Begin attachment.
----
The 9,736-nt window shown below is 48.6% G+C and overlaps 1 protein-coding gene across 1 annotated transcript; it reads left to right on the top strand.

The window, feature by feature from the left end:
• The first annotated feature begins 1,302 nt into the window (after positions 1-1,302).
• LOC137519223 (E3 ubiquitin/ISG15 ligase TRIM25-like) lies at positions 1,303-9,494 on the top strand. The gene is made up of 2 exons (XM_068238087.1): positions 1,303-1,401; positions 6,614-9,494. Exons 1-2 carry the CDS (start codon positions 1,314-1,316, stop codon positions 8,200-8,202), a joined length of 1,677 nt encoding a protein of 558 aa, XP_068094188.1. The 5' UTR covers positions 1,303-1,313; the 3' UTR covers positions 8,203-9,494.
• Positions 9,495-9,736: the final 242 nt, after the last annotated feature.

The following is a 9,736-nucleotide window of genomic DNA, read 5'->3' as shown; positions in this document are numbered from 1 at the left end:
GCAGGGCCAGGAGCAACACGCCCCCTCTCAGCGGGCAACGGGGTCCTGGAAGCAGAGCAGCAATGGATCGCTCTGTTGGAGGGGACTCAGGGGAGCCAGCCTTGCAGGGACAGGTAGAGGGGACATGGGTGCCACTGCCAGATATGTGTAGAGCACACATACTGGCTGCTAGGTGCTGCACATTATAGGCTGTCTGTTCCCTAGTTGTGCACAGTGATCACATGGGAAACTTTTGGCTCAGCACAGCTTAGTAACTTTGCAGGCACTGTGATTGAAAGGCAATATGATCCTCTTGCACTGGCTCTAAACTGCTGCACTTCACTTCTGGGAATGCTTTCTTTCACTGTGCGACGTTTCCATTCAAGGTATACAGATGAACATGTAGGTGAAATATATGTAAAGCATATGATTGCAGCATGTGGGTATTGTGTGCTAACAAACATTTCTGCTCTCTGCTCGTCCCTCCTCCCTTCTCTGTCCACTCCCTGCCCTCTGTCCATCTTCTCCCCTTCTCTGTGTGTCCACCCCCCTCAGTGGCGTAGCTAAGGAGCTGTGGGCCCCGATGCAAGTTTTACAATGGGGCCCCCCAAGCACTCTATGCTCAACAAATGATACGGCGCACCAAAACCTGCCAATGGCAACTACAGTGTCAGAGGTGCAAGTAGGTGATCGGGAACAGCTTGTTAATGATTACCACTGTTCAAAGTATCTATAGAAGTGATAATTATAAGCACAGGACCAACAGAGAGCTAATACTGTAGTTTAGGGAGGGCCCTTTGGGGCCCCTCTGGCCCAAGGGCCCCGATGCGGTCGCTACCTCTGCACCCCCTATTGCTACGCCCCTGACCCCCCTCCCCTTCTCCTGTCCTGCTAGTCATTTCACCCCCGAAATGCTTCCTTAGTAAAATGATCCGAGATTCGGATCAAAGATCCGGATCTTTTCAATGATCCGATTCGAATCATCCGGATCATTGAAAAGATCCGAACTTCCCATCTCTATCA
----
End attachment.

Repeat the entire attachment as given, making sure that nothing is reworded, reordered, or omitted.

The 9,736-nt window shown below is 48.6% G+C and overlaps 1 protein-coding gene across 1 annotated transcript; it reads left to right on the top strand.

The window, feature by feature from the left end:
• The first annotated feature begins 1,302 nt into the window (after positions 1-1,302).
• LOC137519223 (E3 ubiquitin/ISG15 ligase TRIM25-like) lies at positions 1,303-9,494 on the top strand. The gene is made up of 2 exons (XM_068238087.1): positions 1,303-1,401; positions 6,614-9,494. Exons 1-2 carry the CDS (start codon positions 1,314-1,316, stop codon positions 8,200-8,202), a joined length of 1,677 nt encoding a protein of 558 aa, XP_068094188.1. The 5' UTR covers positions 1,303-1,313; the 3' UTR covers positions 8,203-9,494.
• Positions 9,495-9,736: the final 242 nt, after the last annotated feature.

The following is a 9,736-nucleotide window of genomic DNA, read 5'->3' as shown; positions in this document are numbered from 1 at the left end:
GCAGGGCCAGGAGCAACACGCCCCCTCTCAGCGGGCAACGGGGTCCTGGAAGCAGAGCAGCAATGGATCGCTCTGTTGGAGGGGACTCAGGGGAGCCAGCCTTGCAGGGACAGGTAGAGGGGACATGGGTGCCACTGCCAGATATGTGTAGAGCACACATACTGGCTGCTAGGTGCTGCACATTATAGGCTGTCTGTTCCCTAGTTGTGCACAGTGATCACATGGGAAACTTTTGGCTCAGCACAGCTTAGTAACTTTGCAGGCACTGTGATTGAAAGGCAATATGATCCTCTTGCACTGGCTCTAAACTGCTGCACTTCACTTCTGGGAATGCTTTCTTTCACTGTGCGACGTTTCCATTCAAGGTATACAGATGAACATGTAGGTGAAATATATGTAAAGCATATGATTGCAGCATGTGGGTATTGTGTGCTAACAAACATTTCTGCTCTCTGCTCGTCCCTCCTCCCTTCTCTGTCCACTCCCTGCCCTCTGTCCATCTTCTCCCCTTCTCTGTGTGTCCACCCCCCTCAGTGGCGTAGCTAAGGAGCTGTGGGCCCCGATGCAAGTTTTACAATGGGGCCCCCCAAGCACTCTATGCTCAACAAATGATACGGCGCACCAAAACCTGCCAATGGCAACTACAGTGTCAGAGGTGCAAGTAGGTGATCGGGAACAGCTTGTTAATGATTACCACTGTTCAAAGTATCTATAGAAGTGATAATTATAAGCACAGGACCAACAGAGAGCTAATACTGTAGTTTAGGGAGGGCCCTTTGGGGCCCCTCTGGCCCAAGGGCCCCGATGCGGTCGCTACCTCTGCACCCCCTATTGCTACGCCCCTGACCCCCCTCCCCTTCTCCTGTCCTGCTAGTCATTTCACCCCCGAAATGCTTCCTTAGTAAAATGATCCGAGATTCGGATCAAAGATCCGGATCTTTTCAATGATCCGATTCGAATCATCCGGATCATTGAAAAGATCCGAACTTCCCATCTCTATCA